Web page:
On February 12, 1921, Josephine Williams, a columnist for the Jefferson Times, dismissed President Emiliano Calles as a figurehead for Secretary of State Albert Ullman, writing: "Mr. Calles resembles nothing more than petrified wood, not only in appearance, but in chemistry. Wood when placed in mineral solution changes gradually, as the wood molecules are replaced by those of stone. Thus, the appearance is wood, but the reality is calcium. President Calles seems the Hero of Chapultepec, but in reality he is the miserable professor from Kinkaid."

Monday, February 10, 2014

Today in the Sobel Timeline: February 10

On February 10, 1890, Mexican dictator Benito Hermión informed the Mexican Senate that he had learned of a plot "hatched in Bogotá to assassinate leading members of this body, the Cabinet, and the Chief of State." It was the first step in Hermión's plan to conquer the South American nation of New Granada.

On February 10, 1915, Howard Washburne, the Governor of Southern Vandalia, spoke out on the ongoing Chapultepec Treason Trials in the U.S.M. He called for the abolition of Negro slavery there, saying, "Our brothers are in chains, and their cries never leave our ears. We can no longer tolerate it. Either Mexico will end slavery, or we will do it for her." Washburne's remarks touched off a diplomatic crisis between the two countries, and set off a social revolution in the Confederation of North America.

Sobel Wiki: Aloha!

This week's featured article at the Sobel Wiki is on Hawaii, one of the states of the United States of Mexico.

The history of the Hawaiian Islands is very similar in both the Sobel Timeline and our own. A native dynasty established its rule over the inhabited islands of the archipelago in the nineteenth century, but by the 1890s, commercial interests in the islands sought to overthrow the monarchy and bring the islands under foreign rule. In the Sobel Timeline, the commercial interests consisted of Kramer Associates, the largest corporation in the U.S.M. Diego Cortez y Catalán, the president of K.A., financed a revolution on the island in 1892, placing a puppet ruler on the Hawaiian throne. Four months later, the islands petitioned for annexation by the U.S.M., and Mexican dictator Benito Hermión obliged.

Hawaii remained a Mexican dependency under the economic control of K.A. for the next thirty years. Then, President Emiliano Calles called for plebiscites in all of Hermión's conquered territories to either gain Mexican statehood or independence. Cortez's successor, Douglas Benedict, opposed Calles, since K.A. still controlled all the territories, and he believed that any change in the status quo would be for the worse. In spite of Benedict's opposition, the Hawaiian government approved the plebiscite, and Hawaii gained Mexicban statehood in November 1923.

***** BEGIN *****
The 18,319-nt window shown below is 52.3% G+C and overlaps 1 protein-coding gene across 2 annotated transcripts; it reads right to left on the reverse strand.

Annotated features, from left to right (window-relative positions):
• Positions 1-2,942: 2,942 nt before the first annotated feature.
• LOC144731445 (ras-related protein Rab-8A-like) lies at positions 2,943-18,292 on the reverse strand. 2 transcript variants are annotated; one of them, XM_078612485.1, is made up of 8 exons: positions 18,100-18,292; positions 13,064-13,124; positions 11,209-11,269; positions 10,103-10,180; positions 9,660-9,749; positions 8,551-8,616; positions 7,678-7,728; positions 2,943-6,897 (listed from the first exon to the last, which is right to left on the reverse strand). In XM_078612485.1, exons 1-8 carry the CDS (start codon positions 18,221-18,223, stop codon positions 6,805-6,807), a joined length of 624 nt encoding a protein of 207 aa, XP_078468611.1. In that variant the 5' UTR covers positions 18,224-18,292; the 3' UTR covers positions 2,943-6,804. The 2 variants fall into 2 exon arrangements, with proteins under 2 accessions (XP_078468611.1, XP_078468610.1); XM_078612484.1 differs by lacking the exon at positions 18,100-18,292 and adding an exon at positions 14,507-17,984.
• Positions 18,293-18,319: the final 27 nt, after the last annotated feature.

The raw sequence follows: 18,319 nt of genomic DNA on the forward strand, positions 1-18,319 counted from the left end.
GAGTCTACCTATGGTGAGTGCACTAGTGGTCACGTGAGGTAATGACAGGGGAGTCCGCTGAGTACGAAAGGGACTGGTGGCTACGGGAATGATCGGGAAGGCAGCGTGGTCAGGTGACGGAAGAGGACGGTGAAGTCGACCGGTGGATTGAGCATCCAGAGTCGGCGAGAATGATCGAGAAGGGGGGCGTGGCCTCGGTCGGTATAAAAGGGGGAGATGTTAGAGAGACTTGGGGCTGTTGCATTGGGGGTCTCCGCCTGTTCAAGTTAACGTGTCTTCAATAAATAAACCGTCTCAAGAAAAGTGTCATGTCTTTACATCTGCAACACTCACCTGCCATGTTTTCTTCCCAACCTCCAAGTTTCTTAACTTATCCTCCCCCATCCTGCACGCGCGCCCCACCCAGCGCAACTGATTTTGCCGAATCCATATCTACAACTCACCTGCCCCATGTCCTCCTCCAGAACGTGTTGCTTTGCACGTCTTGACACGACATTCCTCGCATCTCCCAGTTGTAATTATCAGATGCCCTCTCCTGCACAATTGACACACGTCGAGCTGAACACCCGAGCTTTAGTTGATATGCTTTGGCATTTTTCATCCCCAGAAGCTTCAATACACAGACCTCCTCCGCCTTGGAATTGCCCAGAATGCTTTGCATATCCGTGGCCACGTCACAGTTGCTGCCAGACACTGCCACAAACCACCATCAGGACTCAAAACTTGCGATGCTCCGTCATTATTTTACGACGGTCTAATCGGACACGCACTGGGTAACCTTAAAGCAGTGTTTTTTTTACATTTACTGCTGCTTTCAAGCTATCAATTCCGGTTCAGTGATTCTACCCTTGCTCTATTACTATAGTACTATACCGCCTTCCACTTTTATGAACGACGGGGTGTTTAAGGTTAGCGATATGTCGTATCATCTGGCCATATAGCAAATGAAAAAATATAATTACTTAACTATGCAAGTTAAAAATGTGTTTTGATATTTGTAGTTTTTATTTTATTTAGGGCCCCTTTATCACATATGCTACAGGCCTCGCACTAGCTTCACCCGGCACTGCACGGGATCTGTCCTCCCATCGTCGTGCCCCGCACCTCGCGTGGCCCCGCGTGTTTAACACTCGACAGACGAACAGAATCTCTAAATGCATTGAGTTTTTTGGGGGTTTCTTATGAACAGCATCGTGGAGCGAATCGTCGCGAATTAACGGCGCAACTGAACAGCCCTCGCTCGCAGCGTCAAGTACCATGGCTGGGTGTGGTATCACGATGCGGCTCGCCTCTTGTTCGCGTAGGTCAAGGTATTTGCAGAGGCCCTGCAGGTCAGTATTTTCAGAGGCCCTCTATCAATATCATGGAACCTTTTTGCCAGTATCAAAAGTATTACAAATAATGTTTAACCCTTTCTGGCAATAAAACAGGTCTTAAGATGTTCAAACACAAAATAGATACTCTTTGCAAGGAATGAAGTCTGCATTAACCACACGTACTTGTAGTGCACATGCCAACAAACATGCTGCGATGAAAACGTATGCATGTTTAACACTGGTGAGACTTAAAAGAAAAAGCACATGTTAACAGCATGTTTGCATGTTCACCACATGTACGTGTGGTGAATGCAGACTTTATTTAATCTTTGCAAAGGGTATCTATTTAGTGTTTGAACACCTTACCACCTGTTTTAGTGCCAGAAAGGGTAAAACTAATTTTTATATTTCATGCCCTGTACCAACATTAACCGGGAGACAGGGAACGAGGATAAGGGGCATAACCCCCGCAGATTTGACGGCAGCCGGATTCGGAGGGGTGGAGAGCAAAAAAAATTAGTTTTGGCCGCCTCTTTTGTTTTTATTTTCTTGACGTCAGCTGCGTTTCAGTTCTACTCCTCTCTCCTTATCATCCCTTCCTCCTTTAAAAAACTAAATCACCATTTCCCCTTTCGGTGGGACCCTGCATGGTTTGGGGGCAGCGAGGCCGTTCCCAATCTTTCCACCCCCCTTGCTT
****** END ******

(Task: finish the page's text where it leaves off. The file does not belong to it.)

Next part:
Hawaii was one of three Kramer satrapies that accepted Calles' plebiscite proposal, and one of two (Alaska was the other) that voted for Mexican statehood. Given K.A.'s established policy of maintaining control of its satrapies by buying elected officials, this represents a major failure on the company's part (though Sobel, typically, fails to describe it as such). In theory, all Benedict had to do to prevent a plebiscite from being held in Hawaii was to cable whichever top figures in the Hawaiian government he owned and tell them not to allow it. That the plebiscite was held anyway suggests that there was considerable opposition to Kramer's de facto rule of the islands -- enough to overcome the company's financial control, and presumably cause bought politicians to come unbought.

This makes it less surprising that in its first presidential election, three years later, the Hawaiian electorate voted against Calles by a 55% to 45% margin, in favor of Pedro Fuentes, who had made it his goal if elected to bring Kramer Associates to heel.

Sunday, February 9, 2014

Today in the Sobel Timeline: February 9

On February 9, 1889, the Grand Council of the Confederation of North America ratified a proposal by Governor-General Ezra Gallivan to allow the people of the Confederation of Quebec to hold a plebiscite to determine whether they would remain in the C.N.A., devolve to an autonomous associated status, or become independent. The date of the plebiscite was set for July 6.

Saturday, February 8, 2014

Today in the Sobel Timeline: February 8